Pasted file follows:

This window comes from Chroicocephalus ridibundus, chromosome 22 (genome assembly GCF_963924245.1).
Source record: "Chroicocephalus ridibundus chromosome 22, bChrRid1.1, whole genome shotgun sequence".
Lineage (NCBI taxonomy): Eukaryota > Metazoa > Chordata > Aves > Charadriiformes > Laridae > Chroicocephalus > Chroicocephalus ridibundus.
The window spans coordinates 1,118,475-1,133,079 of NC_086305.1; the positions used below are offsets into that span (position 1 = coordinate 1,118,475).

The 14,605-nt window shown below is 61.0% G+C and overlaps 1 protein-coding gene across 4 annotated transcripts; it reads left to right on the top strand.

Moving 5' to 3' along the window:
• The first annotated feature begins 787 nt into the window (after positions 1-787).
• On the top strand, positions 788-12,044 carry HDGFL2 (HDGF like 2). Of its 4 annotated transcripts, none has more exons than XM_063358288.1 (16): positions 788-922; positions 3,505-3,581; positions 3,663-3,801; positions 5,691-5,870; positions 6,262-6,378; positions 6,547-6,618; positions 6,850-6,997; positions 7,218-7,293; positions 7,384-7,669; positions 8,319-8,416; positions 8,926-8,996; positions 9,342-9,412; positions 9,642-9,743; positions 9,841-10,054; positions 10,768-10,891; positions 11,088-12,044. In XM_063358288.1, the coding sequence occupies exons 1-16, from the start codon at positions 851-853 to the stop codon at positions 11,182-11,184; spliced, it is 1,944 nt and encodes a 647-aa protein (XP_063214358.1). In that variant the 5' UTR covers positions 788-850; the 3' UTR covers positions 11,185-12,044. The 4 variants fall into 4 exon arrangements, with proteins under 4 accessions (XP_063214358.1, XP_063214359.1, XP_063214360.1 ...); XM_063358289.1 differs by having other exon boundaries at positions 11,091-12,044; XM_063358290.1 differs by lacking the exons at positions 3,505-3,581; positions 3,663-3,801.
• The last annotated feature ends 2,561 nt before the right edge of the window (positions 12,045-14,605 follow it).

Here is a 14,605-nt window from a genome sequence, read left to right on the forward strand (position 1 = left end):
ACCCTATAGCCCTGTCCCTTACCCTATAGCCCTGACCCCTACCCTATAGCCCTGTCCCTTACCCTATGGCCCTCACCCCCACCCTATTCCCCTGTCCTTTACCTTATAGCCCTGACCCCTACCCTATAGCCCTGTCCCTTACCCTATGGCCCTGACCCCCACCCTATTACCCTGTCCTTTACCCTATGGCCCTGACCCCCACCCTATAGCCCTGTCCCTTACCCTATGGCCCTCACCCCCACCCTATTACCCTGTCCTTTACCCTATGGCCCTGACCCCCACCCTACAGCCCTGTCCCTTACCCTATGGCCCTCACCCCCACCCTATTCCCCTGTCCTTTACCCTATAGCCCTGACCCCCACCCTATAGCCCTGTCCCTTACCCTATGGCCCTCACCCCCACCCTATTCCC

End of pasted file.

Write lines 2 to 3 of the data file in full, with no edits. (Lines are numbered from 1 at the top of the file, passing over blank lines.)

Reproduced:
Source record: "Chroicocephalus ridibundus chromosome 22, bChrRid1.1, whole genome shotgun sequence".
Lineage (NCBI taxonomy): Eukaryota > Metazoa > Chordata > Aves > Charadriiformes > Laridae > Chroicocephalus > Chroicocephalus ridibundus.